--antiviral action is due to activation of a host cell ribonuclease that degrades viral mRNA
--IFNalpha promotes formation of NK cells that destroys infected liver cells


IFNa have been used in multiple viral infection and are most commonly used for chronic viral hepatitis alone or in combo with other drugs. When used in combo?

Combo with ribavirin
---acute HCV infection to chronic HCV is reduced
Pegylated + ribavirin
--superior to standard IFNalpha in chronic HCV


What are the AE of Interferon?

Neuropsychiatric disorders (screen for depression) (if depressed can give serotonin reuptake inhibitors)
Neurological disturbances
Cardiovascular disorders
Endocrine Disorders
Pulmonary Disorders


The next drug used in the tx of Hepatitis is Ribavirin, what are some features?

MOA is diverse and not understood.
Oral (first pass metabolism so only 65% bioavailable), Aerosolized(Some absorbed systemically) and IV formulations


Ribavirin is used for what?

In combo with IFNalpha for HCV
Tx of RSV in kids (if RSV pneumonia then give via inhalation)
Off label for: HSV, Influenza, Severe acute resp syndrome, Coronavirus, Lassa Fever


What are the AE of Ribavirin?

Aerosolized: sudden deterioration of resp function and cardio effects. Hemolytic anemia. Depression and relapse of drug abuse
Do not use in patients with past psychiatric disorders
Teratogenic effects: do not give to pregos or their partners (use contraception during therapy and 6 months after)


The current tx of HCV is IFNalpha plus ribavirin. Recently two serine protease inhibitors have been approved. The first is Boceprevir. What are some features?

HCV protease inhibitor
Used in combo with interferon and ribavirin
Exerts anti-HCV properties by binding reversibly to the HCV nonstructural 3 protein inhibiting viral replication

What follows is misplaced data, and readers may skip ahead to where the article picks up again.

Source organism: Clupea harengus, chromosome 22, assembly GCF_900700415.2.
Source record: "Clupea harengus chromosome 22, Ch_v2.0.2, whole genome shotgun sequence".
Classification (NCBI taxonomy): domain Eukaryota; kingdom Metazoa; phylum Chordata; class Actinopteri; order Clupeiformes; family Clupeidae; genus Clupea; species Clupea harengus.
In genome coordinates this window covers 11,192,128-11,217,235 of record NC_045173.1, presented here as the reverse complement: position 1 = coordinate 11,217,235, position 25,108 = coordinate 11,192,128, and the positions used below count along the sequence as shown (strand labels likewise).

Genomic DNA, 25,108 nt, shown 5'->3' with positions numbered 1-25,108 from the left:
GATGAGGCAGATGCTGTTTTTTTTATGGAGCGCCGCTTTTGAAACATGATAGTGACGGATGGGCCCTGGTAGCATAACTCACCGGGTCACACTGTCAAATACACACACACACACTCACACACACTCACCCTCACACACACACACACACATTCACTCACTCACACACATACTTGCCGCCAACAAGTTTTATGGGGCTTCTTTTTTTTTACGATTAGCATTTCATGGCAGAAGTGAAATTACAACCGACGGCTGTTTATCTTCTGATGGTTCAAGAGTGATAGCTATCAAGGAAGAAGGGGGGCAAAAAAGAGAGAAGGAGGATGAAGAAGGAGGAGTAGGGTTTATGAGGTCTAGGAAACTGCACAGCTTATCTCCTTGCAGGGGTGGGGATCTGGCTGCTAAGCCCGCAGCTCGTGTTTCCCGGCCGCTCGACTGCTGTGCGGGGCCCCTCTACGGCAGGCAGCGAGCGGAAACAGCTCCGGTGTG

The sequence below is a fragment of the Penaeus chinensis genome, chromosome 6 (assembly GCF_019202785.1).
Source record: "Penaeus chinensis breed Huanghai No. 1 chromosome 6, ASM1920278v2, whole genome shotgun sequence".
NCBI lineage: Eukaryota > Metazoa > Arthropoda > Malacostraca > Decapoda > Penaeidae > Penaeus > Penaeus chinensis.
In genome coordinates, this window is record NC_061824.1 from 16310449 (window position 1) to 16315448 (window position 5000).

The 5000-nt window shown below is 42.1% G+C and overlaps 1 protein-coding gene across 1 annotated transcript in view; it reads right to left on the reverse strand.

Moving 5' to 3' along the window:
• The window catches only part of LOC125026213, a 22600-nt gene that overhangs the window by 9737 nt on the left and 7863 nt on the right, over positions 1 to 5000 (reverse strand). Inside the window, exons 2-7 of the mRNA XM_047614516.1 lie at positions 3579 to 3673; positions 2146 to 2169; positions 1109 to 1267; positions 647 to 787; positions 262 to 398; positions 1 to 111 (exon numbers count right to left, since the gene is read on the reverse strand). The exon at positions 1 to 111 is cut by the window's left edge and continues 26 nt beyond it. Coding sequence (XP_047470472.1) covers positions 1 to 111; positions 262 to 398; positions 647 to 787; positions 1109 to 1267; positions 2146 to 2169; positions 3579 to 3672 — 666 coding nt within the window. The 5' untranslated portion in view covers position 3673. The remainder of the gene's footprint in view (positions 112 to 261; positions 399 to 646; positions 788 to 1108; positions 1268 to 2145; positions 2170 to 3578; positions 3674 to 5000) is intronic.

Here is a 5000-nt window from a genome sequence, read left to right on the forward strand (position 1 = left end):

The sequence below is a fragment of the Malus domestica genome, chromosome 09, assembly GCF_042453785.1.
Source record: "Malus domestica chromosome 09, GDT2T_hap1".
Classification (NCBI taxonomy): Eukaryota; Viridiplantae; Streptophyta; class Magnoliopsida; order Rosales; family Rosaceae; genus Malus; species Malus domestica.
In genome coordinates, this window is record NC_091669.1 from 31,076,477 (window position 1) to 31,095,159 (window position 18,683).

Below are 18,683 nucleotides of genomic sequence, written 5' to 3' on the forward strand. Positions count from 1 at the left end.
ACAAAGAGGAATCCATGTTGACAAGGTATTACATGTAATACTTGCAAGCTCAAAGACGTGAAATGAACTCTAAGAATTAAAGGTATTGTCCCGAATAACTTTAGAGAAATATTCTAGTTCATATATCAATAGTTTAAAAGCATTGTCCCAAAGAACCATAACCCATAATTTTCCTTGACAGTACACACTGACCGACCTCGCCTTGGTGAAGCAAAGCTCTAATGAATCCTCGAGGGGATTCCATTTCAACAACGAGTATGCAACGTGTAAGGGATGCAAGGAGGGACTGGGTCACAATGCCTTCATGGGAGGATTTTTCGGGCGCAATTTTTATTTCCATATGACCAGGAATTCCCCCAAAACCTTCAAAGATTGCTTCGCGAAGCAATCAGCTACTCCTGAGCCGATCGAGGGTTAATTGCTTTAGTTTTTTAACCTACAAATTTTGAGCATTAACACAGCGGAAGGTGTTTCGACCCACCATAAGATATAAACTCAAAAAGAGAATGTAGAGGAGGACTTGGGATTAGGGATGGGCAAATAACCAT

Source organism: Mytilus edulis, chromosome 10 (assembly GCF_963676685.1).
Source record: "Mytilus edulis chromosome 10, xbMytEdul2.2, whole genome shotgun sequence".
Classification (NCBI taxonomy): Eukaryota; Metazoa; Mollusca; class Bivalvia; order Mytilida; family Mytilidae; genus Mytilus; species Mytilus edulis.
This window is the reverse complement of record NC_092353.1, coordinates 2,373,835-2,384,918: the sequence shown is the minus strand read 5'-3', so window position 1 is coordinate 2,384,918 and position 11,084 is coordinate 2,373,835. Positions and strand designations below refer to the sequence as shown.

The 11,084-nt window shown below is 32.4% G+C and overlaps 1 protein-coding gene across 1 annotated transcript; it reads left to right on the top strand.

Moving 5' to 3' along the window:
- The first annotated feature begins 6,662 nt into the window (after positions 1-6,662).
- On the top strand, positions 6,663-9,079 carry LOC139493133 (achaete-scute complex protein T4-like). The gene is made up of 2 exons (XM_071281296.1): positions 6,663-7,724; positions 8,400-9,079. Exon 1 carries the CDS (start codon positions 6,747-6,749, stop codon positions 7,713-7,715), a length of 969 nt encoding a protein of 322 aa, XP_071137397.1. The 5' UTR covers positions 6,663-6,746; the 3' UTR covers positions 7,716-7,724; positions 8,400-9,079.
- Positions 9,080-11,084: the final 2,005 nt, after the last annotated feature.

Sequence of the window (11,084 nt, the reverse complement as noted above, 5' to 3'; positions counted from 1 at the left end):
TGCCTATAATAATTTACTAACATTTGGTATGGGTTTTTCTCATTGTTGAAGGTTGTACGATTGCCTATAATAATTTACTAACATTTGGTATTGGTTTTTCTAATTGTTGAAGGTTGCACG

Orally and metabolized in the liver
AE: Flu like illness and Anemia (can be severe)


The second protease inhibitor is Telaprevir, what are some features?

Same MOA as Boceprevir
Tx of naive HCV patients and those who do not benefit from tx with IFNalpha and ribavirin
AE: anemia, and rash (can be severe with eosinophilia)


In addition to IFN's several nucelos(t)ide analogs are available for the tx of hepatitis. What is the mechanism of their anti-HBV property?

Competitive Inhibition of HBV DNA polymerase


Nucleos(t)ide analogs have what additional properties?

Additional anti-HIV properties
--recommended that HBV patients considered for tx with these drugs be tested for HIV infection, and monotherapy with these drugs be avoided to reduce risk of HIV resistance.
--hep B may also develop resistance therefore use of combo drugs is recommended


If discontinuation of Nucleos(t)ide analogs what happens?

Severe exacerbation of hepatitis
--monitoring for hepatotoxicity should be performed after stopping tx.
--lactic acidosis may occur and should be withdrawn if there is an increase in ALT levels


The first Nucleoside analog is Lamivudine, what are some features?

Nucleoside analog of cytosine
--phosphorylated intracellularly into its active 5'triphosphate metabolite
--active metabolite is incorporated into viral DNA by HBV polymerase
--DNA chain termination


What are the AE of Lamivudine?

Clinical utility of lamivudine is limited by the rapid development of antiviral resistance


The second Nucleoside analog is Entecavir, what are some feature?

Nucleoside guanosine analog
--considered one of the most potent agents for the tx of patients with Hep B
--inhibits 3 specific function of HBV polymerase: priming of the HBV DNA polymerase, reverse transcription of the negative strand from the pregenomic mRNA, and synthesis of positive strand HBV DNA
--high barrier to resistance and requires at least 3 mutations for resistance to occur